On one hand, police have said that out-of-state gangs are a piece of the drug trade here. But on the other, a 2015 study from the Muskie School of Public Service at the University of Southern Maine found racial bias in Maine’s juvenile justice system.
Either way, LePage’s thesis is wrong, reducing a complicated public health and crime problem to a caricature.
Top Democrats haven’t reacted this strongly to past LePage controversies, and Republicans came out against him, too.
It’s not news that Democrats criticized LePage on Friday, but Gideon’s Portland news conference with Gattine on Friday was notable for two reasons.
She called on LePage to resign, which is something that Democratic legislative leaders have resisted, even in 2015, when there was a public campaign to write to LePage urging him to step down.
More jarring was this line from Gideon: “There is behavior here that is indicative of this man not functioning normally.”
The political backdrop here is Gideon’s behind-the-scenes campaign to succeed term-limited House Speaker Mark Eves, D-North Berwick, in 2017. Part of that is to be seen as a main voice of opposition to LePage, and it relies on Democrats keeping the House in the 2016 elections.
But she wasn’t alone in invoking remarkable concerns about LePage’s health. Sen. Amy Volk, R-Scarborough, said she had “deep concerns” about LePage’s behavior and in a statement Sunday said she did not know “whether it is due to substance abuse, mental illness or just ignorance. Things definitely appear to be out of control.”
She hoped that LePage’s family, friends and staff would intervene, adding that “I believe in most of the governor’s policies and I always believed his heart was in the right place, but I can no longer remain silent about his behavior and what it is costing all of us.”
And Sen. David Woodsome, R-North Waterboro, said Friday on Facebook that LePage’s attack on Gattine “deeply saddens and upsets me,” saying the governor has “jumped off the cliff of professionalism and personal stability.”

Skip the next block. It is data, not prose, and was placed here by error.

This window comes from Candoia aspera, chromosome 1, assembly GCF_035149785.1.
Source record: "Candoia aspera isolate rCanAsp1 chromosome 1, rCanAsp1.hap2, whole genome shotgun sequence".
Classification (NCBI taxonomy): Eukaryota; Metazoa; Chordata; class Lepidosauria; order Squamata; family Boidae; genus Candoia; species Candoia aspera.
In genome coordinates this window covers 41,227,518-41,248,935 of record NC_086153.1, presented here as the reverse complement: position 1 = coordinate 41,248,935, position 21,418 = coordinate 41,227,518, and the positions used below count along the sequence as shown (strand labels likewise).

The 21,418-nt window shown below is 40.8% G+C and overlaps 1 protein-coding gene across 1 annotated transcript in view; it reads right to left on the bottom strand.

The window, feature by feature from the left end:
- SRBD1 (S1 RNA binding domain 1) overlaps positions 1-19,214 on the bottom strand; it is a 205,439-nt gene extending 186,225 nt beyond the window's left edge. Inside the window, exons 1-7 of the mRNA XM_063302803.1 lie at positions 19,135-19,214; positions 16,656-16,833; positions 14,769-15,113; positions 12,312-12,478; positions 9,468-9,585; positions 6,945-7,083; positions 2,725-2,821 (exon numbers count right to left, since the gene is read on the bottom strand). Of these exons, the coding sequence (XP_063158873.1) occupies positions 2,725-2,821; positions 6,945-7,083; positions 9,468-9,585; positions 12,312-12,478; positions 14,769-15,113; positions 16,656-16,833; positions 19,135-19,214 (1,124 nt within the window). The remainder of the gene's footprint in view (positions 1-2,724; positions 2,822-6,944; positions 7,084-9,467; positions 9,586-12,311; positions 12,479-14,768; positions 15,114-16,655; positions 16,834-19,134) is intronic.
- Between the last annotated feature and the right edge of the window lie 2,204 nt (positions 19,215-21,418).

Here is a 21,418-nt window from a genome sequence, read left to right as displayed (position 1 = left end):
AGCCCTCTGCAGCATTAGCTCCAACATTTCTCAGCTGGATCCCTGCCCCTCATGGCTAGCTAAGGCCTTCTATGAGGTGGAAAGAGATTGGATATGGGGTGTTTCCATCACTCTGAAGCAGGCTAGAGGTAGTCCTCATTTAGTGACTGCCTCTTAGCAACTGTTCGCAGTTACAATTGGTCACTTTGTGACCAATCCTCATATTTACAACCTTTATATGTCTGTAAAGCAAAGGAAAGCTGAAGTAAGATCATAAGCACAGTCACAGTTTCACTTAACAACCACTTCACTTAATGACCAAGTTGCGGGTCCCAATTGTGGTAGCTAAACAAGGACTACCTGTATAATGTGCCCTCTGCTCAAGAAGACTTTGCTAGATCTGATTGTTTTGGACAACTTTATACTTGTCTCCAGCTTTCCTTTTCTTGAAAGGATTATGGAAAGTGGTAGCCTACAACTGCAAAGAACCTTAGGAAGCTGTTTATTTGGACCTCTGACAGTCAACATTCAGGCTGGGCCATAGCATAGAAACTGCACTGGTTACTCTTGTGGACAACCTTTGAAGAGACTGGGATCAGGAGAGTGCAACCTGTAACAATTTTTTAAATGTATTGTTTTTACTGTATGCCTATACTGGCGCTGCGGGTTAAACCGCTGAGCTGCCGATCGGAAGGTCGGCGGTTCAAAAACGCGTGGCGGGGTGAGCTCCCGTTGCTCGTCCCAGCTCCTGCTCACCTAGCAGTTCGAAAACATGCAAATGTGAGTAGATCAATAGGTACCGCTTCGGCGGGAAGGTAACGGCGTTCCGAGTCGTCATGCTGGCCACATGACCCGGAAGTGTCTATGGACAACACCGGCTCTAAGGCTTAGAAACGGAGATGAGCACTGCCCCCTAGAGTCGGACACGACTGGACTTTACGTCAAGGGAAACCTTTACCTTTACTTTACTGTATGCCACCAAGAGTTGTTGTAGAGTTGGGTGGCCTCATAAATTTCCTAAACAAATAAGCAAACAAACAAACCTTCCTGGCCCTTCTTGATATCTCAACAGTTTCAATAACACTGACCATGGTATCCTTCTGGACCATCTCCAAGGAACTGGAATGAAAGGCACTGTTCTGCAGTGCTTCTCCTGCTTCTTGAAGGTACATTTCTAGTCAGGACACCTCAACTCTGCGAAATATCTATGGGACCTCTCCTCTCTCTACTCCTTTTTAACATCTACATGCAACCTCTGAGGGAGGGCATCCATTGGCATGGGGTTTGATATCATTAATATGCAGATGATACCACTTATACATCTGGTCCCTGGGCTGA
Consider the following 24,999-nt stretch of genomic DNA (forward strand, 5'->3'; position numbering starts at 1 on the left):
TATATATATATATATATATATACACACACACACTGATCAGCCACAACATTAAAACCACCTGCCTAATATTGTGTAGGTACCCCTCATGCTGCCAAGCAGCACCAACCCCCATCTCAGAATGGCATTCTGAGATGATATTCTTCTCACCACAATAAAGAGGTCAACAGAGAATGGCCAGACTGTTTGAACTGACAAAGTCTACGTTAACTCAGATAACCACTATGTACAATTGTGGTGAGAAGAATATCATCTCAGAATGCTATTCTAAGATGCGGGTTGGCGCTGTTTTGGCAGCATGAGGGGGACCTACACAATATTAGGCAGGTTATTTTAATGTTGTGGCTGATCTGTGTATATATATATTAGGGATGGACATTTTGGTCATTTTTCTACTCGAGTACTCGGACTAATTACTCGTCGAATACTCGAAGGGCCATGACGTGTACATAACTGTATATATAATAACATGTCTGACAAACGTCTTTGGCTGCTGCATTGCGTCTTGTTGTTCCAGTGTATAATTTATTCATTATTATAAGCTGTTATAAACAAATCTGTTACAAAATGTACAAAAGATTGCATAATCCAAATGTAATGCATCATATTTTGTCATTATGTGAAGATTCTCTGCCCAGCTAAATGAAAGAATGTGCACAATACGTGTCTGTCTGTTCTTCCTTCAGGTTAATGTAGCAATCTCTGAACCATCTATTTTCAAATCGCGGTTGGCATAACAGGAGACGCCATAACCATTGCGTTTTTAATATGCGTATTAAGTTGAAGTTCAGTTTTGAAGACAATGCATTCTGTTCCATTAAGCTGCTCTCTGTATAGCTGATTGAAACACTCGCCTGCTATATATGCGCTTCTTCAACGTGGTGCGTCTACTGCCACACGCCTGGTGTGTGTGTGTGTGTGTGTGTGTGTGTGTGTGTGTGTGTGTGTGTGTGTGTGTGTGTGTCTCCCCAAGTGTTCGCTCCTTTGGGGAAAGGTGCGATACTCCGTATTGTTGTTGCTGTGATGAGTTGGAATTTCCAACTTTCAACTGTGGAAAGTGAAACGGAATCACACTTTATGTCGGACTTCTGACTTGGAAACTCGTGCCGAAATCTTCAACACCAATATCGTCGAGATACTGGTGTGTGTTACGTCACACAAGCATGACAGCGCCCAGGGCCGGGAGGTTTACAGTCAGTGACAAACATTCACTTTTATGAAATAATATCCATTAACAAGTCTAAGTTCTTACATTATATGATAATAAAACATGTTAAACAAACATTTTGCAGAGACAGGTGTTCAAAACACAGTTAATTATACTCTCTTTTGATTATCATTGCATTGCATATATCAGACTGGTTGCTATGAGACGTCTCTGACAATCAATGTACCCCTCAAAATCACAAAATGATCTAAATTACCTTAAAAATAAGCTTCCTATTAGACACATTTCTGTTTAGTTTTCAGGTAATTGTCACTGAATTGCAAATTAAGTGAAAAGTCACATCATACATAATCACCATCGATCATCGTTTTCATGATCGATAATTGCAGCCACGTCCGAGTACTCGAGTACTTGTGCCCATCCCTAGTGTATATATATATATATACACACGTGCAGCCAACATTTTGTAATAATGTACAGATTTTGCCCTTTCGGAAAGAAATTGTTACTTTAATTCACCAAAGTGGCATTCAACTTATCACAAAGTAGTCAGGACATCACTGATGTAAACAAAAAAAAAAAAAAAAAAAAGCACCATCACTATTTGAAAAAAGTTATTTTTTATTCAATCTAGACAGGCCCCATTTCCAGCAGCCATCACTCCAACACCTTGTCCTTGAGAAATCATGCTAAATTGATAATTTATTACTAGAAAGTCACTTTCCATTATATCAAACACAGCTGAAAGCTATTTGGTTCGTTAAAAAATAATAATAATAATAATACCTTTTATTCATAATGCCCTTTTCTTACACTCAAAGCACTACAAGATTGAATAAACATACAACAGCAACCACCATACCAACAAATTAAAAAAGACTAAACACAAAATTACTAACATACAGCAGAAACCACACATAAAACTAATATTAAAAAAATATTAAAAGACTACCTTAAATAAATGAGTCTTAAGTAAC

Volk’s statement Sunday also raised the possibility of a special legislative session to censure LePage. Jim Cyr, a spokesman for Senate President Mike Thibodeau, R-Winterport, said there are “ongoing discussions” within the party caucus on that subject.
A Saturday letter from Democratic legislative leaders to their Republican counterparts ratcheted up pressure, saying they should “take the necessary steps to get the Governor the professional help that he needs, or encourage him to step down from office.”
Certainly, some of this could be attributed to election year politics. But the harsh response — especially from Volk and her ilk — shows that it’s not purely partisan and that LePage is herding his party into a hard corner where even the governor’s health is part of the public dialogue.
The agenda-driven hot takes will burn out, but the voicemail and Department of Corrections data remain, undermining LePage’s arguments that he’s been misinterpreted or is intentionally defying political correctness to draw attention to a problem.
On the contrary. LePage’s penchant for making politics personal has forced Republicans to talk about him, not the issues and principles they want to focus on during the upcoming campaign.
BDN writer Jake Bleiberg contributed to this report.